Back in the saddle…

For those of you who have been following my training, you know that last week was not one of my bests. It was a combination between having no sleep from preparing and executing our 100 person statewide GOTB bus coordinator training and an injury sustained from small talk with Bob Barker. However, before I knew it, the week was already over and I had only one 4 mile run and some change added to my running log. (On a normal week, I would have logged about 32 miles around this time).

As any runner can tell you, these weeks happen. However, when they do, it catches you off guard. Training for a marathon (if done correctly) is a gradual uphill process. Excuse the pun ;p Each week you do your short runs and on your weekend run, you tack one mile on per week. Eventually, you will get up to your goal, which for most marathoners is somewhere between 15-22 miles. (You never run an actual marathon until your race day). Then you taper about 2 weeks before the race to keep your muscles ready, but to avoid putting yourself in jeopardy of injury.

I was so disappointed this week with my progress or lack thereof that I was almost embarrassed. This blog is great for accountability. However, what do you write if you haven’t been accountable? How do you tell all your readers and donors that you failed them this week? More importantly, how do you get out of the slump and rebound the next week? These were all the questions that were running through my head until I had an “ah ha” moment that made everything come together.

As part of the program this past Saturday, we had several presenters (regional coordinators and fellow bus coordinators) discuss their own best practices with the group. I had asked one of our star bus coordinators, who just also happens to be my husband, to talk about fundraising. On his agenda, he was delivering his avant-garde ideas, which included this blog. I was so nervous when he was coming up to speak. I kept thinking to myself, ‘out of all weeks for him to talk about my blog, it has to be this one.’ This was the biggest slacker week I’ve had since I’ve started my training. I felt ashamed and embarrassed.

As soon as we pulled up the blog and he announced that I was running the LA Marathon, the craziest thing happened: Everyone started to cheer for me. It was a completely invigorating feeling. I began to realize then that it didn’t matter that I had an off week. No one cared. It was, but one more bump in the road.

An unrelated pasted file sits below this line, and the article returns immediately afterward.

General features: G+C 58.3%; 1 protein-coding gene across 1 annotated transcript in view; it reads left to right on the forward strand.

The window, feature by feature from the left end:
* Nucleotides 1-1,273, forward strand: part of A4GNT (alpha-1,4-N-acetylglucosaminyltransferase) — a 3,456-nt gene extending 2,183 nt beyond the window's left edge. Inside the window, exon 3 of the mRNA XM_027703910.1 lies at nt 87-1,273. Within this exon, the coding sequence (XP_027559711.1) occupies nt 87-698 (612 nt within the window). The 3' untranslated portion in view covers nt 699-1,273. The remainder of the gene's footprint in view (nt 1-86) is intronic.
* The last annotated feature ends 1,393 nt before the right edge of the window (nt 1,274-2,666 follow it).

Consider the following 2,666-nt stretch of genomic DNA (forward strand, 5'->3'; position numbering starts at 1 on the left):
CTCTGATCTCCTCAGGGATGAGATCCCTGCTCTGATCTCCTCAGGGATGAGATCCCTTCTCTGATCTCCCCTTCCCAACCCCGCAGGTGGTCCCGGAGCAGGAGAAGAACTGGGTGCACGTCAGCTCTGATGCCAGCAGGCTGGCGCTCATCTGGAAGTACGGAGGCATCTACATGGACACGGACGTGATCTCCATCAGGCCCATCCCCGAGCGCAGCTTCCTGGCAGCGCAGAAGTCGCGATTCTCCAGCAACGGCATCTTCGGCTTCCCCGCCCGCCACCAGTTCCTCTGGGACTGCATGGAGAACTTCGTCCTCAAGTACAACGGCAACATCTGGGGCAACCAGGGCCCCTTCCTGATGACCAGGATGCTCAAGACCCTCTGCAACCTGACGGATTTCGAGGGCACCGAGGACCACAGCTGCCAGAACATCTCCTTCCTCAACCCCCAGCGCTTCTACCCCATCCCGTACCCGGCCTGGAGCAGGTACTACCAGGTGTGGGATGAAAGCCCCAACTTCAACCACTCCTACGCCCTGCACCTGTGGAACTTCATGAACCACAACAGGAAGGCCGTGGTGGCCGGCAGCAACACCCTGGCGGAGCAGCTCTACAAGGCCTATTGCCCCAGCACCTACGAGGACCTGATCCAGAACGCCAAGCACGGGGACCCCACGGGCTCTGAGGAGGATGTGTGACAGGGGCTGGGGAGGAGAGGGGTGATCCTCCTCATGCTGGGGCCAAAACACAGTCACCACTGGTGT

As if this wasn’t motivating enough, one of the new bus coordinators came up to me afterwards and started talking to me about running. He said his son was a runner as well and he had run several races for disabled runners. He told me that his son has cystic fibrosis and although wouldn’t be able to do a full marathon, he was definitely in shape enough to do a half. He told me that he was going to encourage his son to blog about his experience just as I was blogging about mine. I started to realize at that moment that I wouldn’t need to worry about what was going to get me back on track. Here it was.

When I laced my running shoes this morning, I thought of his son. As I started up my normal path, I decided that I needed to challenge myself so I took a turn up Runyon Canyon and did 4.5 miles of straight hills. Every time I wanted to stop, I just thought of his son and all the odds that he has to overcome on a daily basis and I made myself go faster.

Thank you to all of you who have supported me thus far. I am proud to say that I’ve logged over 150 miles and thanks to all of you, we’ve raised almost half our goal. I want to say a special thank you to one of my bestest friends in the world Sandra Palestine Burley and her husband Rob Burley for their donation this week.

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